While “….Sons” became a perennial favorite for audiences throughout the decade and into the early 1970s, MacMurray did shoot a few more films resonating favorably with audiences, like The Shaggy Dog, The Happiest Millionaire, The Absent Minded Professor and, its sequel, The Son of Flubber.

Fred was diagnosed with throat cancer in the 1970s, which he thought he recovered from, only to have it return in 1987. He also suffered a stroke and battled leukemia for over a decade before he succumbed to pneumonia on November 5, 1991.

Upon his passing, his large agricultural estate was sold to winemaker Gallo, who issued wines marked with the “MacMurray Ranch” label that people can still buy to this day.

Be on the lookout to watch MacMurray’s various television and movie work like the 1950’s flick, Borderline, seen frequently on the Astound TV Network. To view the complete rundown of classic programming on ATVN, check out the weekly television listings here.

 

The views expressed in this blog are those of the author and do not necessarily reflect the official policy or position of Astound Broadband or any other agency, organization, employer or company.

“Bonanza” Origins

August 17, 2022 By Chris Michael Leave a Comment

For over a hundred years some of the greatest video treasures of all time have been produced. Some have been lost in the sands of time and others, soon to be rediscovered, will become fan favorites for a whole new generation.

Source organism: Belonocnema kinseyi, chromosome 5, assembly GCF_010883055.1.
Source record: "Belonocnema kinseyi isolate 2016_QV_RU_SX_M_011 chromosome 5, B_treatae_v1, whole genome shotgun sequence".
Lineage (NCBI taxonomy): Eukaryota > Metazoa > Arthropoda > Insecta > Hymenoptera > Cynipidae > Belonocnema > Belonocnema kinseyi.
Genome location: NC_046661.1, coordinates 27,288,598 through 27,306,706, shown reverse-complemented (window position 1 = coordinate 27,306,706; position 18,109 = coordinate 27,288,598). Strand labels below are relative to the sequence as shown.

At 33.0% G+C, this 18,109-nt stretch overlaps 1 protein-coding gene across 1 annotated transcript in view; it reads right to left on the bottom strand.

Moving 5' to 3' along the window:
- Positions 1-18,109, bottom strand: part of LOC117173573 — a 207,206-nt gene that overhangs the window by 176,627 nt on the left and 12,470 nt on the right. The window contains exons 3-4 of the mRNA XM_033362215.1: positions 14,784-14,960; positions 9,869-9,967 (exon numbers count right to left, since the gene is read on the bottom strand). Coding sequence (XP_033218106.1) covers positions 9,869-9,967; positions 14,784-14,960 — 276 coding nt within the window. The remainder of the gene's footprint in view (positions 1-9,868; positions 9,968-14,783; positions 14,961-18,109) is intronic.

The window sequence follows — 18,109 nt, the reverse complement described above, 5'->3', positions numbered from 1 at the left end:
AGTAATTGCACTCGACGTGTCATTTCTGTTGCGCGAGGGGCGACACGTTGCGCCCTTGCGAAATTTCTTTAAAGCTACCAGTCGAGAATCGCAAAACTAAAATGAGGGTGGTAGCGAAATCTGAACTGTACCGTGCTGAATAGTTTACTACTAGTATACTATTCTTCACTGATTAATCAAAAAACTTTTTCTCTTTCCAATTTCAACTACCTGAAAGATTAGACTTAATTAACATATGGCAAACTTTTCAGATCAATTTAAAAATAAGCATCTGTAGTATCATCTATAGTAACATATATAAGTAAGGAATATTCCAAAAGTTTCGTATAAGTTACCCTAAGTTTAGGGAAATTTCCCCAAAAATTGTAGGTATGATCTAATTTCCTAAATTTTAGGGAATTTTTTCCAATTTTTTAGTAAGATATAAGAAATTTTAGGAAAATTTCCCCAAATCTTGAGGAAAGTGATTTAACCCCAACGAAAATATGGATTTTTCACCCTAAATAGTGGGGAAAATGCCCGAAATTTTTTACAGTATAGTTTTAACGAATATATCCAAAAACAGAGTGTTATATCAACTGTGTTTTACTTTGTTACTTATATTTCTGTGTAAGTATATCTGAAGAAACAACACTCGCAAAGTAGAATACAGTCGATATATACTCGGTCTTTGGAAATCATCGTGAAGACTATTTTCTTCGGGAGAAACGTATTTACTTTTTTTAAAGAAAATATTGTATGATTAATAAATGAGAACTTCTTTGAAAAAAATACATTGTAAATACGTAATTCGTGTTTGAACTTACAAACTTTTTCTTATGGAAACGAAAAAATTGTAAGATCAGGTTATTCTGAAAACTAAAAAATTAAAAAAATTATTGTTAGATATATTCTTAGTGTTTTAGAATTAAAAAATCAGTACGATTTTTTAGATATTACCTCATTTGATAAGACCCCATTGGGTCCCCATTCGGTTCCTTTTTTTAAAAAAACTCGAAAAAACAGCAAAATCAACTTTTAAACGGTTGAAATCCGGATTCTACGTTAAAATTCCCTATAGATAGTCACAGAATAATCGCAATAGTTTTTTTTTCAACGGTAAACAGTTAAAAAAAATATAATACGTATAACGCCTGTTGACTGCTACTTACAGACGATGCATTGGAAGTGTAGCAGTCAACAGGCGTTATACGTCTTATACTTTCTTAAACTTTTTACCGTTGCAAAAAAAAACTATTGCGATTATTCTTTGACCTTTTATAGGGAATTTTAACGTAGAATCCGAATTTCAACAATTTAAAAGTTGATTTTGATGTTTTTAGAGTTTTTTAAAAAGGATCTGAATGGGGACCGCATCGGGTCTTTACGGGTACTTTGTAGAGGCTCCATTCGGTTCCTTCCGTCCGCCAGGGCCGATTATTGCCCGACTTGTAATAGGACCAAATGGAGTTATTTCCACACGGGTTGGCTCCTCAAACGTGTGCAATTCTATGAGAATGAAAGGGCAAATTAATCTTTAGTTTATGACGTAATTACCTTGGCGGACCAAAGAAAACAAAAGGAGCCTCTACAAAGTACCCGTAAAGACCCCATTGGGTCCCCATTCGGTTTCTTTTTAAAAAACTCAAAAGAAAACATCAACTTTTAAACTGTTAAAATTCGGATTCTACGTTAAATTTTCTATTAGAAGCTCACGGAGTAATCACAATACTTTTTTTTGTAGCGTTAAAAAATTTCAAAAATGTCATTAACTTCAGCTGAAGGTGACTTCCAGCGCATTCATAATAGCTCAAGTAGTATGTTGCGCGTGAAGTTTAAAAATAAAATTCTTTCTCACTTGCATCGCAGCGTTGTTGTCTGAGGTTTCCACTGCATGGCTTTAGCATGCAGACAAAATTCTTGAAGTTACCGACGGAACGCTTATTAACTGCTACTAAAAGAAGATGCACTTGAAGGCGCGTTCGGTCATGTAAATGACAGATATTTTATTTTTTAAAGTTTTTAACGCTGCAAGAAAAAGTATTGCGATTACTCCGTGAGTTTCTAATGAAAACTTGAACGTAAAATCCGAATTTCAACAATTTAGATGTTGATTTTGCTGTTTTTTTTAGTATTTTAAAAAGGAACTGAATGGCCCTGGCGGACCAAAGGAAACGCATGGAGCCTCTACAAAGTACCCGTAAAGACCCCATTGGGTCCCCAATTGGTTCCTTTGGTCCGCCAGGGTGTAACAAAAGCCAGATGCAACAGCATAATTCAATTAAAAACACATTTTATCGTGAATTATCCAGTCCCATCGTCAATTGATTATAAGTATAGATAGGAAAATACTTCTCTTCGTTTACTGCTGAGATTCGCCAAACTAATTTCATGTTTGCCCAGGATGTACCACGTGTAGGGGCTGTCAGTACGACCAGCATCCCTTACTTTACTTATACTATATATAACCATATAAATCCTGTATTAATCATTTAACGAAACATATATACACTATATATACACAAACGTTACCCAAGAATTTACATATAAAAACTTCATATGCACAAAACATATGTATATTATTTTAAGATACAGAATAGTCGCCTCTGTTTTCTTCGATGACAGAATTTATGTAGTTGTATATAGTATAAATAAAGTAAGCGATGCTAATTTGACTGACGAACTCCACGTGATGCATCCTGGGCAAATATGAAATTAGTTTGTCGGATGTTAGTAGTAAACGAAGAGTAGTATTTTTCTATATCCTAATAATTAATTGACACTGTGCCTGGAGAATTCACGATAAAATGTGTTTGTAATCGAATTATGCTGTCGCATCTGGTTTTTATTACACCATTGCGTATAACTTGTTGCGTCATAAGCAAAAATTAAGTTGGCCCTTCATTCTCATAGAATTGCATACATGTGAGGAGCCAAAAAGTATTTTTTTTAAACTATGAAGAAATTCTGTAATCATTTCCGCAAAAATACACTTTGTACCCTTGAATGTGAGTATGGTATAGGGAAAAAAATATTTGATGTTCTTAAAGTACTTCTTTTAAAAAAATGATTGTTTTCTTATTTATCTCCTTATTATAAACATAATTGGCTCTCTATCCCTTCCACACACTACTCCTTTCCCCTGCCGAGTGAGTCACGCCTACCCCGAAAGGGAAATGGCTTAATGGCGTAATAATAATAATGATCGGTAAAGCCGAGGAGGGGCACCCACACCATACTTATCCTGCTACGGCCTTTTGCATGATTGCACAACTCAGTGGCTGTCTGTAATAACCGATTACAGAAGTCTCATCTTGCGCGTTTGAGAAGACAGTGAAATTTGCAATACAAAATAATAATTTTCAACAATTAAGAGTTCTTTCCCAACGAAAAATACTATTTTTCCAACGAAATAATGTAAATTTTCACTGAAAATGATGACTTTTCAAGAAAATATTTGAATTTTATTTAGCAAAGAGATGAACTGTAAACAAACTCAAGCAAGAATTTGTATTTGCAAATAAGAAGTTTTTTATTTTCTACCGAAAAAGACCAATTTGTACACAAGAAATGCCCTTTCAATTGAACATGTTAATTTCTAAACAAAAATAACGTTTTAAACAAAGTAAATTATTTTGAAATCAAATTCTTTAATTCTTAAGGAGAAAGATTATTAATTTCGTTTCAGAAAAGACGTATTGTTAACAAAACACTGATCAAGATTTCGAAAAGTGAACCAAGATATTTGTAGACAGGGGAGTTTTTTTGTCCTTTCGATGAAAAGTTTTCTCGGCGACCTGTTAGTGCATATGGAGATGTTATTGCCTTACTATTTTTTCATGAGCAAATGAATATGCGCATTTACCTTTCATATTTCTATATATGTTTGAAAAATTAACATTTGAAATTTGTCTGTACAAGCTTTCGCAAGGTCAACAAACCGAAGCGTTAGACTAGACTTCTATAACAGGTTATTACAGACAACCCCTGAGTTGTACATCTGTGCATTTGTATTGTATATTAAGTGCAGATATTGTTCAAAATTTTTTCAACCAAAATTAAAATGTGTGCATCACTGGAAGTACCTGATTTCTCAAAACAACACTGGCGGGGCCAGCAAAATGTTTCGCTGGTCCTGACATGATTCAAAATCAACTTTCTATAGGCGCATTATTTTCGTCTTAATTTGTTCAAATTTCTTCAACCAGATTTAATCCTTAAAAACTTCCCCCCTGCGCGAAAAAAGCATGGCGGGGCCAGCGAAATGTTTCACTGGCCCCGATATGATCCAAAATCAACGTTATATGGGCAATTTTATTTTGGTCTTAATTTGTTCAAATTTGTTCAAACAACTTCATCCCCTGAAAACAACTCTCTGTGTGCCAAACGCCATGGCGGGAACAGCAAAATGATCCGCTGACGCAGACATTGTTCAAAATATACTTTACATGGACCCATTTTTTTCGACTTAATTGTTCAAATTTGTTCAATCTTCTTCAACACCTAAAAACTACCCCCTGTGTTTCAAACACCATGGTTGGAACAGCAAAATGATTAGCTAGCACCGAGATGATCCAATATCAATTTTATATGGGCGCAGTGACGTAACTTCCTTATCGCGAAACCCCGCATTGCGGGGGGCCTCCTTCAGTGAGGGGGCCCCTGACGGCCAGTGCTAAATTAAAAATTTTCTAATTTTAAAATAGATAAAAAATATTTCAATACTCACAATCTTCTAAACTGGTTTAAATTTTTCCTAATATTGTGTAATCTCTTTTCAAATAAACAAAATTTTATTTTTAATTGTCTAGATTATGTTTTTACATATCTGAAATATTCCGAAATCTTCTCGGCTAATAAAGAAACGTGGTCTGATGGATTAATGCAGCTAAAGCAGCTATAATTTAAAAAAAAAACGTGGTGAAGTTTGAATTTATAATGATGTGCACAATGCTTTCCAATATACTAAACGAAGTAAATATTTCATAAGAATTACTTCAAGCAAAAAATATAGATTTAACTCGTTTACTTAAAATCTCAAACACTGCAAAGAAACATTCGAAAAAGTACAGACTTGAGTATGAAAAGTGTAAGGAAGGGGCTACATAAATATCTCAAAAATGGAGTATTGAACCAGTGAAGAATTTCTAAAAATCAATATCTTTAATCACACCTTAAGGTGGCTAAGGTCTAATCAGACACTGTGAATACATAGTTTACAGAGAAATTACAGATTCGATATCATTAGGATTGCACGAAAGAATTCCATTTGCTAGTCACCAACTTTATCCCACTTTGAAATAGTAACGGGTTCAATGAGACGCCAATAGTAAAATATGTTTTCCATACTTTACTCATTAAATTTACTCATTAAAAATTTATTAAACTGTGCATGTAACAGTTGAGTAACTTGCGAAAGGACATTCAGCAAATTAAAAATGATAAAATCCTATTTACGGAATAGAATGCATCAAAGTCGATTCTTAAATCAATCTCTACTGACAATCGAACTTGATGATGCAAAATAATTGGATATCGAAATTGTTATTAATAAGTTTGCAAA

Each week we will feature just one of the many hidden gems that you can see on ATVN with insights and commentaries on classic television shows and legendary cinematic performances.

 

Hopefully you have been watching episodes of the legendary show Bonanza on ATVN, along with reading some of our earlier blog entries focusing on the show’s legacy and a few unique stories on two of its larger than life actors – Michael Landon (“Little Joe”) and Dan Blocker (“Hoss” Cartwright).

However, many people don’t know that many of the first-season episodes of this program are rarely seen…but YOU can see these unique shows this month on the Astound TV Network!

Bonanza, despite what turned out to be a very long run of successes, did not have the easiest time getting–and then staying–on the air.  This seems hard to believe, in retrospect, as it eventually became one of the most successful television programs in the 1960s and arguably the most beloved western show of all time.

First of all, the executive producers (Dan Dartort and Mark Roberts) of Bonanza faced a crowded field of shows with similar themes to pitch to network television studios.  Remember, in 1959, there were only three options.  CBS (first in the ratings the previous year with a very strong returning programming lineup), NBC and ABC all had plenty of options for new western shows.  Among the new shows with western backgrounds looking for a television home at this time included: Rawhide, Wanted: Dead or Alive, The Man and the Challenge, Bandwagon, and Tales of the Riverbank … all were produced pilots that spring.